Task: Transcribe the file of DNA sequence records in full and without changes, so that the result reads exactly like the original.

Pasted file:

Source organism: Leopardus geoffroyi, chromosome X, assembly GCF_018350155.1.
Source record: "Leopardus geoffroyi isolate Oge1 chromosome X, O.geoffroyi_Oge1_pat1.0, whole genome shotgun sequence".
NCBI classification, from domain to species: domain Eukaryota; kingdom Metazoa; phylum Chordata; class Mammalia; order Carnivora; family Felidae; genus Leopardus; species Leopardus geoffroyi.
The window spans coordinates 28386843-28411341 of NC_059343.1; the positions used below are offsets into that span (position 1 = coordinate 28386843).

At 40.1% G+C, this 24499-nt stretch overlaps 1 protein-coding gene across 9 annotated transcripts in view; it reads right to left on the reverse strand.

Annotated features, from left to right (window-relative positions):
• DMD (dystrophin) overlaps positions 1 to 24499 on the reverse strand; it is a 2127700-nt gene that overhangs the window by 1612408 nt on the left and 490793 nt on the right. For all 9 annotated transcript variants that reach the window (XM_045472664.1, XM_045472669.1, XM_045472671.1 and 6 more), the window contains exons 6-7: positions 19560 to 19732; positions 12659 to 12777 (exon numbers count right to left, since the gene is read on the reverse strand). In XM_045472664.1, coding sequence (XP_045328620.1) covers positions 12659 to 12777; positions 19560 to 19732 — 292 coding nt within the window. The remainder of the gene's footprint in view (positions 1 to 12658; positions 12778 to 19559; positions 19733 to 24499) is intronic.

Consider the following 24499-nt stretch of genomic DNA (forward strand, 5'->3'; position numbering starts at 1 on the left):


Source organism: Leopardus geoffroyi, chromosome X, assembly GCF_018350155.1.
Source record: "Leopardus geoffroyi isolate Oge1 chromosome X, O.geoffroyi_Oge1_pat1.0, whole genome shotgun sequence".
NCBI classification, from domain to species: domain Eukaryota; kingdom Metazoa; phylum Chordata; class Mammalia; order Carnivora; family Felidae; genus Leopardus; species Leopardus geoffroyi.
The window spans coordinates 28386843-28411341 of NC_059343.1; the positions used below are offsets into that span (position 1 = coordinate 28386843).

At 40.1% G+C, this 24499-nt stretch overlaps 1 protein-coding gene across 9 annotated transcripts in view; it reads right to left on the reverse strand.

Annotated features, from left to right (window-relative positions):
• DMD (dystrophin) overlaps positions 1 to 24499 on the reverse strand; it is a 2127700-nt gene that overhangs the window by 1612408 nt on the left and 490793 nt on the right. For all 9 annotated transcript variants that reach the window (XM_045472664.1, XM_045472669.1, XM_045472671.1 and 6 more), the window contains exons 6-7: positions 19560 to 19732; positions 12659 to 12777 (exon numbers count right to left, since the gene is read on the reverse strand). In XM_045472664.1, coding sequence (XP_045328620.1) covers positions 12659 to 12777; positions 19560 to 19732 — 292 coding nt within the window. The remainder of the gene's footprint in view (positions 1 to 12658; positions 12778 to 19559; positions 19733 to 24499) is intronic.

Consider the following 24499-nt stretch of genomic DNA (forward strand, 5'->3'; position numbering starts at 1 on the left):